The ever-present breeze was a degree stronger outside the car and it blew his hair into his eyes. He reached back into the car to grab his black baseball hat that he had worn for years. It had not been easy to find a hat that did not have either a sports mascot or corporate logo. He had purchased it from an embroidery shop that stocked them for little league teams and local businesses. The shopkeeper had charged him as if he had sewn a logo onto the hat, but he didn't mind. He always felt like a walking billboard wearing hats with logos and couldn't understand paying a company to advertise for them. He had used the hat to reign in his hair, which was long enough to get into his eyes but not long enough to pull into a ponytail. He tool a moment to look at the area that would be the final resting place for his Ford Crown Victoria that he had purchased used after hearing from a friend it was the car the cops used and was very fast. He should have been suspicious there was more to the story when he saw the person selling the car was a little old lady who didn't look like she had done anything fast for sometime, let alone drive, but no such thoughts crossed his mind as he gladly paid the woman's asking price of $1,000, thinking he had found the deal of the century. It wasn't until he questioned his father when his car had not lived up to expectations that he found out the model the police drove was the "Police Interceptor" and he was driving a luxury model that did not include the bigger motor and increased horsepower. Despite the initial disappointment, he had grown quite fond of the car and didn't just want to leave it anywhere.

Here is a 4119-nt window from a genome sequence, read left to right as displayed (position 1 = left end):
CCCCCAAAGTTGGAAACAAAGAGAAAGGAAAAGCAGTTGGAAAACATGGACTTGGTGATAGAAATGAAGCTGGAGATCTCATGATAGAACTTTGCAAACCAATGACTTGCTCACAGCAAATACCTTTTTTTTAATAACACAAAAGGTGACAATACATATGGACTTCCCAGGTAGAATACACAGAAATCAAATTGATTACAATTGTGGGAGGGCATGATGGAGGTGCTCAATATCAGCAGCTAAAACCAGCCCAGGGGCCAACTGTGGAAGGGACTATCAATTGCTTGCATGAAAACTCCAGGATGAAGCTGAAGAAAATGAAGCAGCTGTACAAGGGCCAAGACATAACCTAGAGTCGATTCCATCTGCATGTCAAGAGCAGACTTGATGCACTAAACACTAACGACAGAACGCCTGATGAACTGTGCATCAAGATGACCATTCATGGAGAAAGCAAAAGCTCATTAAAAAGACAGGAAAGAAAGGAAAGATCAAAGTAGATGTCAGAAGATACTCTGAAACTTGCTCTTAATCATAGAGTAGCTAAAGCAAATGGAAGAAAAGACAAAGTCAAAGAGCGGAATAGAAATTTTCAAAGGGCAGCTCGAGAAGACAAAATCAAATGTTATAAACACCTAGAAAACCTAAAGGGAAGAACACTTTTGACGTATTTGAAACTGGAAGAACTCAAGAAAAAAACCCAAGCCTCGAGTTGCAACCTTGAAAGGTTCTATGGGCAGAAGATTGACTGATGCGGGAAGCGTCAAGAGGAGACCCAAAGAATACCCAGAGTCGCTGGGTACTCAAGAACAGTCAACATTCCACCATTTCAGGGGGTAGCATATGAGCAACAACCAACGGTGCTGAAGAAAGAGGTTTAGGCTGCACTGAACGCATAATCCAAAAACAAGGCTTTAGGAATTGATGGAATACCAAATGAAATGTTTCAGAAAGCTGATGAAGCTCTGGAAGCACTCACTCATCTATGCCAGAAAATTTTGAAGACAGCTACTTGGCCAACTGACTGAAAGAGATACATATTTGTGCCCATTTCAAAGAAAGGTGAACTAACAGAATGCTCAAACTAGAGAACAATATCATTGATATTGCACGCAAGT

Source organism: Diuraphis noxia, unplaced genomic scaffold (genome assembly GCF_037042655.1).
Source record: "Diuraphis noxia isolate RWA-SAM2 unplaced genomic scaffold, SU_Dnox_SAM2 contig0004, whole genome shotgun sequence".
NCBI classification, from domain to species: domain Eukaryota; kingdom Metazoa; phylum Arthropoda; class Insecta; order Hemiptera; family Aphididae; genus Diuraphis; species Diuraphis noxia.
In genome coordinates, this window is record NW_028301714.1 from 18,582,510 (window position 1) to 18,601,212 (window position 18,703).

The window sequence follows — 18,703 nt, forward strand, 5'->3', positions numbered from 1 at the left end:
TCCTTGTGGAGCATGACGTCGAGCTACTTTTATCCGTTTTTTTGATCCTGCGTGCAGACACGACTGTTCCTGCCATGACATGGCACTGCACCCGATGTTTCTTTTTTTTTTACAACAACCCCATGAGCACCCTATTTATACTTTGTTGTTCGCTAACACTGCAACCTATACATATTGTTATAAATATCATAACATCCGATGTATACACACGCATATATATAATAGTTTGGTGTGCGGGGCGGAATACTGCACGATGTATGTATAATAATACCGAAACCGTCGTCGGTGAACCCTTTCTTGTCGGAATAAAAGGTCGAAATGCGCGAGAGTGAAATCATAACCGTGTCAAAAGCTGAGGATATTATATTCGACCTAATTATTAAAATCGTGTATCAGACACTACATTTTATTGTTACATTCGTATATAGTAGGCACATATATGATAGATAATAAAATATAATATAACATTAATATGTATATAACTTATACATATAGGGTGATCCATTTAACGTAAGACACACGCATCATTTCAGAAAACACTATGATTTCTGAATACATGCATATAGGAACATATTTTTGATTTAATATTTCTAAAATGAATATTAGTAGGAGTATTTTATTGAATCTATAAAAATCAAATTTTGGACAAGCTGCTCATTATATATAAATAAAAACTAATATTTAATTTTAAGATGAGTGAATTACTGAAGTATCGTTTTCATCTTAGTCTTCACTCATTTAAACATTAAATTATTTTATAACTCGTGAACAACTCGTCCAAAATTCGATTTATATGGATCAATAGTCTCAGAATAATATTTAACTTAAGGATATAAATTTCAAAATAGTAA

He was in-between towns on an interstate heading west when the car ran out of gas. The last town had been largely abandoned; a trend that was on the rise after the event as people began to gather in the larger cities. Gas was rapidly becoming harder to get and as such, the distribution of goods diminished. The smaller, outlying suburbs and more isolated towns simply couldn't get anything shipped to them. He had pulled into the gas station, without much hope, and wasn't surprised to find the pumps off and an "out of business" sign in the window. He shielded his eyes against the setting sun to look in the window of the gas station and found much of the contents of the convenience store either missing or strewn about, broken on the floor. He tried the door and found it unlocked. He wondered if the owner had simply not bothered to lock it when he left, knowing he would never return. He walked slowly through the store, not wanting to slip on the mix of fluids on the floor from the many broken bottles. The store seemed to be a victim of both vandalism and theft, if it could be called theft if the business had been abandoned. Both were on the rise. He made his way to the counter and found a display of maps largely untouched. He felt guilty taking the maps, but there was no way to pay for them he argued with the face of his father in the back of his head. He had been caught by his father stealing from his mother's purse while in high school. His father said nothing and walked out of the room. It would not be the last time he would disappoint his father with his decisions. His mother never knew about it and he had not taken so much as a pen from work since that day. It seemed that the event was making people do a lot of things they wouldn't normally do. He was not surprised to find the drawer of the cash register open and empty, but there was no way to know if the owner had left it that way when he left for who knows where. He walked out of the store and drove away, knowing his car would soon need to be left behind.